We’ve come a long way from hand-drawn network diagrams. Advancements in diagramming software have allowed engineers to spend less time documenting their network and more time performing important network management tasks. Unfortunately, too many networks are still documented with outdated techniques.
Three Generations of Diagramming Software
Neatly drawn but cumbersome to create and update.
Difficult to scale and overly complex to setup.
Highly scalable, built on-demand, and always Up-to-date.
Dynamic network diagram technology was designed to overcome the challenges of previous diagramming software. Dynamic diagrams are created on-demand, instantly. Because they are data-driven from the live network, they are always up-to-date. Through this approach, there’s no need to create and maintain a database of drawings.
On-demand mapping allows engineers to create a network diagram customized to the task at-hand. For example, to instantly diagram the path of an application, users can just enter the source and destination addresses. In this fashion, a dynamic diagram is like GPS for the network - instead of an atlas of maps, users can get a customized map from simple input.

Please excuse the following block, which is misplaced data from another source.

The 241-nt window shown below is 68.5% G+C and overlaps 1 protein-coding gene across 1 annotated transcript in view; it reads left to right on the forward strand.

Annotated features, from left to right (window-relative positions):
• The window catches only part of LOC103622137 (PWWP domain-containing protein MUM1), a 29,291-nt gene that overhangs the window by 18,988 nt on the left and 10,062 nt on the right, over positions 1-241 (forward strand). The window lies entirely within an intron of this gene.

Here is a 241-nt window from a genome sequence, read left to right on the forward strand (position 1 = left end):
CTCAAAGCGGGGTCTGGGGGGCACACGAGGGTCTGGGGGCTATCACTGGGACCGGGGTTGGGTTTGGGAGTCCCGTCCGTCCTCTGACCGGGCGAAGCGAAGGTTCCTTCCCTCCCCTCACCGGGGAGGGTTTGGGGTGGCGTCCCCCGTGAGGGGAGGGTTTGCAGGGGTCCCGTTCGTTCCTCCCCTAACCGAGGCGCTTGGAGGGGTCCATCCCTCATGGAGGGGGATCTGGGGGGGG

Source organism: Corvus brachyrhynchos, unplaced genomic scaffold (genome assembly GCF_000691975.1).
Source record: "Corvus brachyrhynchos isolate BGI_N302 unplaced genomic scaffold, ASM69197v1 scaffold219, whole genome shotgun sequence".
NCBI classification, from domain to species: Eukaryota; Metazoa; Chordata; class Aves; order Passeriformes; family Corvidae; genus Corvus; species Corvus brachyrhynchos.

Traditional network diagrams are icon-driven so only a static image identifies each device. In a dynamic network diagram, every element correlates to a mathematical model. As a result, users can interact with the data behind the map, diagrams can auto-update, and information can be dynamically displayed or hidden by zooming in.
A dynamic diagram is much more than a topology map. Engineers can interact with it for troubleshooting and change management, providing an end-to-end network management solution.
Instead of using the CLI to interact with devices one at a time, users can interact with their network through a visual environment instead. This map-driven approach accelerates troubleshooting by allowing engineers to monitor performance data, analyze historical changes, and automate troubleshooting logic.
Network changes can be both risky and manual. To minimize outages, network changes can be defined with a dynamic diagram. Through this environment, configuration updates can be pushed automatically and the impact can be instantly analyzed and documented.